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Culture Books

Books on life and death


Books on life and death

Let’s Talk About Death over Dinner 

Michael Hebb

Back in 2013, Michael Hebb founded the organization Death Over Dinner to encourage people to engage in frank discussions about death while eating a tasty meal. This book expands on that idea, drawing from dinners he’s attended and others he’s heard about. The book’s chapter titles function as conversational prompts that probe feelings and memories about death. For example: “If you were to design your own funeral or memorial, what would it look like?” Though not written from a Christian perspective, the book offers suggestions that believers and nonbelievers could find profitable.

Perfectly Human: Nine Months with Cerian

Sarah C. Williams

This poignant book tells how a British husband and wife discover their unborn daughter has a catastrophic abnormality that will result in certain death. Against the advice of their doctors, they choose to carry the baby to term. They name their unborn daughter Cerian, which in Welsh means “loved one.” During this difficult pregnancy, they also discover that one of their two daughters has very serious Crohn’s disease. Sarah Williams describes how God drew near to them in their suffering. She notes the ways modern culture dehumanizes the unborn, de-emphasizes fathers, and delights in the perfect.

Between Life and Death: A gospel-centered Guide to End-of-Life Medical Care

Kathryn Butler, MD

Butler is a critical care doctor who has dealt with all kinds of end-of-life issues. Here she shares some of the painful conversations and decisions families face. She helps readers go beyond buzz words to apply the Bible to these weighty matters, giving readers basic medical terminology to understand what interventions do and when they might be helpful. She explains how to tell when something is lifesaving and when it might prolong death. She uses stories to show how lack of knowledge can tear apart families. This book will be a valuable resource for individuals, families, pastors, and churches.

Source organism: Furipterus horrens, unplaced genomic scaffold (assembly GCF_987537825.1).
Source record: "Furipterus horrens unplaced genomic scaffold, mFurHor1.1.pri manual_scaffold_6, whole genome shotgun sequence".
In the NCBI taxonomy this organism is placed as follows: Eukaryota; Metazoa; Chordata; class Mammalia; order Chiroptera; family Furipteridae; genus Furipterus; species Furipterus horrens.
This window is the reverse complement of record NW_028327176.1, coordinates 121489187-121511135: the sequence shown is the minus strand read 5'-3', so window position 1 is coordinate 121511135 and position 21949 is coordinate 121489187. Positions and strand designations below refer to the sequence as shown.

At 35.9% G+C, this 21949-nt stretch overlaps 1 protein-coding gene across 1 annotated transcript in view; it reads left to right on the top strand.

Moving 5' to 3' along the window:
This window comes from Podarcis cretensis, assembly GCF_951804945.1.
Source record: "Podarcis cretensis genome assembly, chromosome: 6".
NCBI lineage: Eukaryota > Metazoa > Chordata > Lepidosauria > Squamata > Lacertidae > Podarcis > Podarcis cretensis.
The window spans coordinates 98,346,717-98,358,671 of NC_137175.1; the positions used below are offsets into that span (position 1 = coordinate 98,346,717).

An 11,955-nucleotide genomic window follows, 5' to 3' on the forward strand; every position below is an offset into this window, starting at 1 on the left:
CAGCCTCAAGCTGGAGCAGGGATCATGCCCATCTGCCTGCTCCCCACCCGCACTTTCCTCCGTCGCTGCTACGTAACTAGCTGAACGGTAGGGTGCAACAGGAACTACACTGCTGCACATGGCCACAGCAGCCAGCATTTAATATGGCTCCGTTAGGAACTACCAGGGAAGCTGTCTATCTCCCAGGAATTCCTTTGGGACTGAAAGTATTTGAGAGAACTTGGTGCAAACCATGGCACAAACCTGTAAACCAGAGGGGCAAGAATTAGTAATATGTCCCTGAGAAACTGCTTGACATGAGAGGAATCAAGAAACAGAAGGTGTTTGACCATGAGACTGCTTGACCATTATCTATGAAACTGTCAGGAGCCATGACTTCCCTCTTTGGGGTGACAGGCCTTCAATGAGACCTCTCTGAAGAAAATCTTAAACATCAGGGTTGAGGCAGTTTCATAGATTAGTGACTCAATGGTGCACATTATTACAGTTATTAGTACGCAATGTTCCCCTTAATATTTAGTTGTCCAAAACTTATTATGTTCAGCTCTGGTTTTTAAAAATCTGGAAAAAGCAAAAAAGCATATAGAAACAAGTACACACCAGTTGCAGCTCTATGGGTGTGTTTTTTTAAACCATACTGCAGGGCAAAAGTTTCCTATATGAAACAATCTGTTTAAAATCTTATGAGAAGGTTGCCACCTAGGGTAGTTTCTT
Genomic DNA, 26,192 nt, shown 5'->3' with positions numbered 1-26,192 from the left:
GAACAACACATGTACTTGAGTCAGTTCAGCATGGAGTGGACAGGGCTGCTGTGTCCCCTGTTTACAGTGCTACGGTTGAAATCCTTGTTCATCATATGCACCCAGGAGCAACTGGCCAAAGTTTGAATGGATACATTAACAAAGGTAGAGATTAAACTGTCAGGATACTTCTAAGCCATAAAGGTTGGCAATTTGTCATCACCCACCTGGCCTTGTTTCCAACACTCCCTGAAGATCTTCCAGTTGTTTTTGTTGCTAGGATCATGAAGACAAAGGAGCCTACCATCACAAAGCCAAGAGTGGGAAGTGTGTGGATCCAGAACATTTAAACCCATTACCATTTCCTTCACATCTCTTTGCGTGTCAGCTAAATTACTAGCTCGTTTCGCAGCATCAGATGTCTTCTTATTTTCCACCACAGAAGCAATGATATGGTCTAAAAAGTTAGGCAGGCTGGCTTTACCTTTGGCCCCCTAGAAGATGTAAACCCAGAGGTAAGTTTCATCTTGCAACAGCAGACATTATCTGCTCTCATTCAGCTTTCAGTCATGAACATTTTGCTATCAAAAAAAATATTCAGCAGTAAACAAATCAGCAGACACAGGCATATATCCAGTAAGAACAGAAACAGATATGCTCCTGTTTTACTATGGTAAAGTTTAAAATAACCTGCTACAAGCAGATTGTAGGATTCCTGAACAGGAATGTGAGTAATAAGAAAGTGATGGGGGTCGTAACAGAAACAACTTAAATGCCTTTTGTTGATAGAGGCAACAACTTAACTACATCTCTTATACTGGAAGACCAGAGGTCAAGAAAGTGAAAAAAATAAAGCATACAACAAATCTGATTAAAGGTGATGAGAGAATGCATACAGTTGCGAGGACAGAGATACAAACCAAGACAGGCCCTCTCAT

Finishing Our Story: Preparing for the End of Life 

Gregory L. Eastwood, MD

Eastwood is a medical doctor and ethics consultant with long experience dealing with patients and families at the end of life. He offers a mainstream, nondirected discussion that reflects what patients and families are likely to encounter at hospitals and emergency rooms. Kathryn Butler writes for the Christian who wants to make Biblically informed choices. Eastwood wants his more general readers to have the information they need to make informed choices at the end of life. Despite the difference in worldview, this book offers a lot of clearly written, helpful information. 


Joni Eareckson Tada (Handout)


Joni Eareckson Tada’s Heaven: Your Real Home … From a Higher Perspective (Zondervan, 2018) is an updated version of the book that first came out in 1995. Eareckson acknowledges that many Christians don’t like to think about heaven and often have un-Scriptural ideas about our future home that make it seem unappealing. She draws from Scripture to sketch out the joys awaiting us—and shows us the hope that comes from a heavenly perspective.

In She Has Her Mother’s Laugh: The Powers, Perversions, and Potential of Heredity (Dutton, 2018), science writer Carl Zimmer crafts a readable account of the history and science of heredity. The historical sections include shameful episodes that show scientists going to great lengths to define “feeblemindedness” and keep those deemed feebleminded from passing on the trait. He uses analyses of his own DNA to illustrate the advances in genetic science. Zimmer’s materialist perspective leaves unanswered many questions that Christians might have. —S.O.